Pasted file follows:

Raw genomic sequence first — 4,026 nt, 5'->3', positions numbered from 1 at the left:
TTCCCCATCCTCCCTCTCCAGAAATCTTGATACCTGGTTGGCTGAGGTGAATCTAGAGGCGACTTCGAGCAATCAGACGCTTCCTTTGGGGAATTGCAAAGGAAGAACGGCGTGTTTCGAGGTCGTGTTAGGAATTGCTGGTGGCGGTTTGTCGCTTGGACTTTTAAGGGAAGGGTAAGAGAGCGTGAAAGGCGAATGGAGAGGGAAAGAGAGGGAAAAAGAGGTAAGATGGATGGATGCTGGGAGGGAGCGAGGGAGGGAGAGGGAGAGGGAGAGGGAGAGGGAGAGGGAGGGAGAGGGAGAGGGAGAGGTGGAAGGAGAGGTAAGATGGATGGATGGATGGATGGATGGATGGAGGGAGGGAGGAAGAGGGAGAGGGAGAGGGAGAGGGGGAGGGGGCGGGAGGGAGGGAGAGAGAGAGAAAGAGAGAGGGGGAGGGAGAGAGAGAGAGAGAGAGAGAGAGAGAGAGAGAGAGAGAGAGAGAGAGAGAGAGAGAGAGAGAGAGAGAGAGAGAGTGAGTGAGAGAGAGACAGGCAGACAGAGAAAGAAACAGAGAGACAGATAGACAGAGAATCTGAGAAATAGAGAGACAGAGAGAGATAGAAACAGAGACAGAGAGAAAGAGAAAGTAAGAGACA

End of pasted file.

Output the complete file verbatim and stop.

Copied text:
Raw genomic sequence first — 4,026 nt, 5'->3', positions numbered from 1 at the left:
TTCCCCATCCTCCCTCTCCAGAAATCTTGATACCTGGTTGGCTGAGGTGAATCTAGAGGCGACTTCGAGCAATCAGACGCTTCCTTTGGGGAATTGCAAAGGAAGAACGGCGTGTTTCGAGGTCGTGTTAGGAATTGCTGGTGGCGGTTTGTCGCTTGGACTTTTAAGGGAAGGGTAAGAGAGCGTGAAAGGCGAATGGAGAGGGAAAGAGAGGGAAAAAGAGGTAAGATGGATGGATGCTGGGAGGGAGCGAGGGAGGGAGAGGGAGAGGGAGAGGGAGAGGGAGAGGGAGGGAGAGGGAGAGGGAGAGGTGGAAGGAGAGGTAAGATGGATGGATGGATGGATGGATGGATGGAGGGAGGGAGGAAGAGGGAGAGGGAGAGGGAGAGGGGGAGGGGGCGGGAGGGAGGGAGAGAGAGAGAAAGAGAGAGGGGGAGGGAGAGAGAGAGAGAGAGAGAGAGAGAGAGAGAGAGAGAGAGAGAGAGAGAGAGAGAGAGAGAGAGAGAGAGAGAGAGTGAGTGAGAGAGAGACAGGCAGACAGAGAAAGAAACAGAGAGACAGATAGACAGAGAATCTGAGAAATAGAGAGACAGAGAGAGATAGAAACAGAGACAGAGAGAAAGAGAAAGTAAGAGACA